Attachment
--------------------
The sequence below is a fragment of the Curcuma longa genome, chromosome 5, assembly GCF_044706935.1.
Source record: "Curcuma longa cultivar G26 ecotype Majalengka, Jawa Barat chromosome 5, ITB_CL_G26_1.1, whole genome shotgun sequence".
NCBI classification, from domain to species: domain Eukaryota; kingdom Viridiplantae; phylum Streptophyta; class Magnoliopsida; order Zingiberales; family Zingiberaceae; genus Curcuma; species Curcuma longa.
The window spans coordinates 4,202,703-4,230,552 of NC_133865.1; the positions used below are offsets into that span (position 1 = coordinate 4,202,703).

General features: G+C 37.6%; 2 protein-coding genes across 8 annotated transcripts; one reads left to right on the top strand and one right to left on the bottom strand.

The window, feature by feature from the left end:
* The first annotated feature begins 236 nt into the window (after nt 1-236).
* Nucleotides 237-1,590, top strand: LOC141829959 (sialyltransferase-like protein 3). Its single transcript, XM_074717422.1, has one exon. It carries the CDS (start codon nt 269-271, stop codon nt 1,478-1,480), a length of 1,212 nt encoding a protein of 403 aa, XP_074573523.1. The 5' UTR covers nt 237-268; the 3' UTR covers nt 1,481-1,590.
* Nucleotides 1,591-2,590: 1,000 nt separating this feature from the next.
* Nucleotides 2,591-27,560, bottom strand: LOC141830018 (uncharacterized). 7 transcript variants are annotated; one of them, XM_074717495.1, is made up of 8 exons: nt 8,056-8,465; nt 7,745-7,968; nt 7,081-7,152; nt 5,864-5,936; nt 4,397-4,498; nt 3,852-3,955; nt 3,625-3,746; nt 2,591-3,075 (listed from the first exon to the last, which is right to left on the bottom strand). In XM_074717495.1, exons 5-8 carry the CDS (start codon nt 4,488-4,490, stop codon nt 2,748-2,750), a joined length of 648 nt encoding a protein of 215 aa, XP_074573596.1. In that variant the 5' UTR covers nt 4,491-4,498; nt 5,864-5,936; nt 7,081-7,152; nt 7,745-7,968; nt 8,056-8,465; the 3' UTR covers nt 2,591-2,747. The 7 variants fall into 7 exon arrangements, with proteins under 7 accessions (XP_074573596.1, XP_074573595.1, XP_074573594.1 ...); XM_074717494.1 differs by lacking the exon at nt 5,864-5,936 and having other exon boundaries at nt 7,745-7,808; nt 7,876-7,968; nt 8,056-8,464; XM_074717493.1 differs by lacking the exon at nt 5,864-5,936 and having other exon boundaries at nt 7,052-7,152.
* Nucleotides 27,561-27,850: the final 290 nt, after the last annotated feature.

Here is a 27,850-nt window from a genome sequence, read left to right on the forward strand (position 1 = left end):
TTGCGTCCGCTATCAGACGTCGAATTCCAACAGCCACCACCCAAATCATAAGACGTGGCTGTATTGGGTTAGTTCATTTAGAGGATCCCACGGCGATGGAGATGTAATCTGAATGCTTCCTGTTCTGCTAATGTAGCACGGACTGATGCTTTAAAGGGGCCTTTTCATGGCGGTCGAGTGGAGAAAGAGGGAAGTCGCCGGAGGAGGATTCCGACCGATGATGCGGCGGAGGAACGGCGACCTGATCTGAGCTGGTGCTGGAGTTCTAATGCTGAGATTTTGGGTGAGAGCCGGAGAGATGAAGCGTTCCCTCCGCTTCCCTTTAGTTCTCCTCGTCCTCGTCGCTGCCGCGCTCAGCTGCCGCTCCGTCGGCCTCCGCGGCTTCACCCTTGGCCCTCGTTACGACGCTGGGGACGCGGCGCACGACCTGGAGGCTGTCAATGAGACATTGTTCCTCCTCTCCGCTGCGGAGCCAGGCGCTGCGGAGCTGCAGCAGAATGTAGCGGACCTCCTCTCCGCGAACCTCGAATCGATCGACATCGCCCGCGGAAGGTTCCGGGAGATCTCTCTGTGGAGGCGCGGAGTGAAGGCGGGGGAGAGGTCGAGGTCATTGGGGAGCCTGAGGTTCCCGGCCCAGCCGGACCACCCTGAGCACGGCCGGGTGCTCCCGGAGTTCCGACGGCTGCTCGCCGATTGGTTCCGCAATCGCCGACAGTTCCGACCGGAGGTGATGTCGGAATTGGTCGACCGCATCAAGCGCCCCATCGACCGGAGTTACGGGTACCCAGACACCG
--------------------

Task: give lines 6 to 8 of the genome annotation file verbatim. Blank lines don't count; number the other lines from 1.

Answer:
The window, feature by feature from the left end:
* The first annotated feature begins 236 nt into the window (after nt 1-236).
* Nucleotides 237-1,590, top strand: LOC141829959 (sialyltransferase-like protein 3). Its single transcript, XM_074717422.1, has one exon. It carries the CDS (start codon nt 269-271, stop codon nt 1,478-1,480), a length of 1,212 nt encoding a protein of 403 aa, XP_074573523.1. The 5' UTR covers nt 237-268; the 3' UTR covers nt 1,481-1,590.